The Depression-era Federal Writers’ Project created jobs, fought disinformation, and gave voice to the voiceless. We need all of the above now more than ever. – The Nation
By David Kipen, July 12, 2021
What if a single government initiative could (1) create fulfilling jobs for thousands of struggling Americans, (2) help irrigate “news deserts,” (3) create apprenticeships for recent humanities graduates, (4) preserve the vanishing stories of the disadvantaged and the elderly, and (5) reassure marginalized citizens that their stories are heard and valued?
Why on earth should anybody believe that one program could ever accomplish all this? The answer’s easy:
It worked the first time.
At its peak, the Depression-era Federal Writers’ Project employed as many as 7,000 people, only a tenth of them professionals when the program began. It created cheap, informative, often funny, still delightful book-length “WPA Guides” to all 48 states, as well as 40 cities, 18 regions and territories, countless counties, and other, less mappable American phenomena. After dozens of local newspapers folded, the FWP reported lifesaving news of fire and flood. And it recorded the oral histories of 10,000 Americans—especially the stories of formerly enslaved people, creating by far the largest repository of its kind.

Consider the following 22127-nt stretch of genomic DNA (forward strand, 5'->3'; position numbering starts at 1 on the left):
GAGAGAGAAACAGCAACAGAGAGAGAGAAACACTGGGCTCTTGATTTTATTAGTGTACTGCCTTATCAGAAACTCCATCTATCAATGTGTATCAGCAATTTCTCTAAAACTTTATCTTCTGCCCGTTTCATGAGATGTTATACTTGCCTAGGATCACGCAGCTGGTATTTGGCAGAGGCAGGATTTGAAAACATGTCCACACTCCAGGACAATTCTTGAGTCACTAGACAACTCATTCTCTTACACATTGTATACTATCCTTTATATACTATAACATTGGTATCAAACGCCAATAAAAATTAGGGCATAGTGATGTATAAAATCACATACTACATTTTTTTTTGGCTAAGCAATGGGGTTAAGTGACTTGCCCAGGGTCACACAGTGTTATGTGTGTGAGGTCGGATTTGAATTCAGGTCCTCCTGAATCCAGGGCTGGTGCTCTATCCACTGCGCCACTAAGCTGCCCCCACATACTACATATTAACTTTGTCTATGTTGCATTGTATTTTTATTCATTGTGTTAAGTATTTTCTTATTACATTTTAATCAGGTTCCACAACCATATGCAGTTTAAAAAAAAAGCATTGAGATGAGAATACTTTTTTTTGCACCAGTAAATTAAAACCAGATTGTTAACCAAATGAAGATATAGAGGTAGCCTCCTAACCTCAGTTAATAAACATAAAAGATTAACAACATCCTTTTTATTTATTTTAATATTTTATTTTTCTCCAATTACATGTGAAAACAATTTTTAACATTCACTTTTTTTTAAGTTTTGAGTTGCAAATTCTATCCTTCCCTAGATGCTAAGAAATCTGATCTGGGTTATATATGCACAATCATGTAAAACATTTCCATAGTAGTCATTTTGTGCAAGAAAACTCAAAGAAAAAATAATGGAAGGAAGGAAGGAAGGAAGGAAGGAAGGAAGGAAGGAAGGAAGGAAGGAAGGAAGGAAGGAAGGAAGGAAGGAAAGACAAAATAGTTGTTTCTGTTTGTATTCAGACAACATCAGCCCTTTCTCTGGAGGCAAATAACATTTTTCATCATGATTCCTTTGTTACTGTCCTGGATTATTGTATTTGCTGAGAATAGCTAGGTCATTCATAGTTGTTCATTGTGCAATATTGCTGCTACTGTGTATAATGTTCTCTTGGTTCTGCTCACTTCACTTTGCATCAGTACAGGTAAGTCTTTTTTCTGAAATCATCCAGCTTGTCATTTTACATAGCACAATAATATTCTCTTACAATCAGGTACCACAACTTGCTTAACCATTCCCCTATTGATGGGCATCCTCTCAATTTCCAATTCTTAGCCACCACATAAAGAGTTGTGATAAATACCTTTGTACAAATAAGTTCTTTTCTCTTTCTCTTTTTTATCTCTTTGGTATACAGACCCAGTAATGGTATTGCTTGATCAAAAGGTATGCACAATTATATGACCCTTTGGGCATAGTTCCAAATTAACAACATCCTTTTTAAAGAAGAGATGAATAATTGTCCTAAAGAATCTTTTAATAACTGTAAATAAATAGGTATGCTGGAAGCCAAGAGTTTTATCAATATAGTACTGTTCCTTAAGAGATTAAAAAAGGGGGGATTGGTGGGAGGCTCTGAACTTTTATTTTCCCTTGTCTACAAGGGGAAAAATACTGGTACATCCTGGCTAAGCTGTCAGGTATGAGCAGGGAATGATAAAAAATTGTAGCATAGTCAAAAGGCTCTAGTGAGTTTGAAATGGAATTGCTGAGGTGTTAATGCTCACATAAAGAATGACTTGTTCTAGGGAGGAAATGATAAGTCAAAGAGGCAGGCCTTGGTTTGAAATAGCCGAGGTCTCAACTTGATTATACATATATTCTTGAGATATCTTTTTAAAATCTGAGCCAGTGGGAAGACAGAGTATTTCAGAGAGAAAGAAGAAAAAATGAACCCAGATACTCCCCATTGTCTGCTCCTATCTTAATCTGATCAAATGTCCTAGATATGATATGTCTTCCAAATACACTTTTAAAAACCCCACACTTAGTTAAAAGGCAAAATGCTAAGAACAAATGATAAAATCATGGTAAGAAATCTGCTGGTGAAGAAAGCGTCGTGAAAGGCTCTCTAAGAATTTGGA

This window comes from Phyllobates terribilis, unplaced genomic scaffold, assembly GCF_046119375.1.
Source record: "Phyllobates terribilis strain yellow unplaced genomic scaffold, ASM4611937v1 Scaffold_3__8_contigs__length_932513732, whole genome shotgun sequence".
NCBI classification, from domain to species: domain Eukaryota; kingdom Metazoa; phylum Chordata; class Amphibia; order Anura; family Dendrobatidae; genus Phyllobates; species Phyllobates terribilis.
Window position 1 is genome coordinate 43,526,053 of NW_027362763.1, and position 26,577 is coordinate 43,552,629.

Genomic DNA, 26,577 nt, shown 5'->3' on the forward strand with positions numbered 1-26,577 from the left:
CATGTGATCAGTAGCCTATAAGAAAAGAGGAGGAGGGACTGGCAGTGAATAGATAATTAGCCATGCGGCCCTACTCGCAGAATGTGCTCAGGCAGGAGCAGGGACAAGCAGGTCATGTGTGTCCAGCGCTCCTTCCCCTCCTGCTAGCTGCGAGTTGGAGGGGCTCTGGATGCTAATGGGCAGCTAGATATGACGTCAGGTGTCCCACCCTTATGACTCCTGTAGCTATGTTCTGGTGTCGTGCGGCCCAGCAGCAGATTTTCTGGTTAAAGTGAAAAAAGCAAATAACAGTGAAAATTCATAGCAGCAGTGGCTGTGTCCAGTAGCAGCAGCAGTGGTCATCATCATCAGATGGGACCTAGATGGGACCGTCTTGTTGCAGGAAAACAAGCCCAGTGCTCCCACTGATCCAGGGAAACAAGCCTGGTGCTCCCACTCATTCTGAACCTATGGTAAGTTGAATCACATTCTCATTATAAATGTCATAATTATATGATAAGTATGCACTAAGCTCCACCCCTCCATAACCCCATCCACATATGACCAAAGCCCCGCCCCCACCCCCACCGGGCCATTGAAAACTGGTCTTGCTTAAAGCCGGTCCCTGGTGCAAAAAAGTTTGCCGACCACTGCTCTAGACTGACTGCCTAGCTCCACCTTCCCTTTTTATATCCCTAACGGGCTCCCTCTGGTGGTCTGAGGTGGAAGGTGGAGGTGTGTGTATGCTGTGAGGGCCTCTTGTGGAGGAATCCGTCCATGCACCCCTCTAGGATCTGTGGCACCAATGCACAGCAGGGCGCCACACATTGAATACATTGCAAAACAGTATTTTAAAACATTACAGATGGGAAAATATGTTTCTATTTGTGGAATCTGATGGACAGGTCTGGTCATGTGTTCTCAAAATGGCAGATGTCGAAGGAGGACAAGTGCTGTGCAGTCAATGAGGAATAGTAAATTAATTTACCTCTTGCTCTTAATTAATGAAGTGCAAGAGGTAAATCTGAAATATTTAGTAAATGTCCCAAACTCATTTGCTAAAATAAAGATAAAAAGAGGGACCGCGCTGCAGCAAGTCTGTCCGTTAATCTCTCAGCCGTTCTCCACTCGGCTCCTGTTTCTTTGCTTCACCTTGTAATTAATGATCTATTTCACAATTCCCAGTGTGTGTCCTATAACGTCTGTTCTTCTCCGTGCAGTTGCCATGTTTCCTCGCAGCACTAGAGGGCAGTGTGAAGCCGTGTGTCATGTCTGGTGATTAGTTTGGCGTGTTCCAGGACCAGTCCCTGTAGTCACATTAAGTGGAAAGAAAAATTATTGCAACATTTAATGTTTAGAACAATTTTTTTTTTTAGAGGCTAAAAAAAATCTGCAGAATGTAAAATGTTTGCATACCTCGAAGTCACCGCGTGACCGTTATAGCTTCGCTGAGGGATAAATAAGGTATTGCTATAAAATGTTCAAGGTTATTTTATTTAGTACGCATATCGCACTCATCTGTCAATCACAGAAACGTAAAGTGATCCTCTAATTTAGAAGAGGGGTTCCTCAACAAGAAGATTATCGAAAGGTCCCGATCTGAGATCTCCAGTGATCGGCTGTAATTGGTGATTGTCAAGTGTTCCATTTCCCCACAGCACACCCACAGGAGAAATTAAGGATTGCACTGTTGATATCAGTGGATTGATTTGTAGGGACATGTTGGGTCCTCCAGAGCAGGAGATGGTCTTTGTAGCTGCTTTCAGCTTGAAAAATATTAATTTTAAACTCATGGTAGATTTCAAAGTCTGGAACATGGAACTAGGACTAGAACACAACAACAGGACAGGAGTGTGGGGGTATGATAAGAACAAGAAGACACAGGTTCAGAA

This relatively tiny New Deal program, costing 0.002 percent of the total WPA budget, also heralded a new era in American literature, which had produced only one Nobel Prize winner in the previous 40 years and proceeded to win 10 in the next 80. It helped start or restart a star-studded list of literary careers, including those of Zora Neale Hurston, Studs Terkel, Nelson Algren, John Cheever, Saul Bellow, and Ralph Ellison. (The last two became good friends—among innumerable otherwise hard-to-imagine interracial friendships begun on the project.)
The Federal Writers’ Project enabled Richard Wright, with barely a high school education, to quit mucking out hospital rooms for a living and find his calling as a writer. The FWP wound up subsidizing Wright’s concurrent work on Native Son—the novel that inspired Kamala Harris to pursue a career in law.
Read the full article here.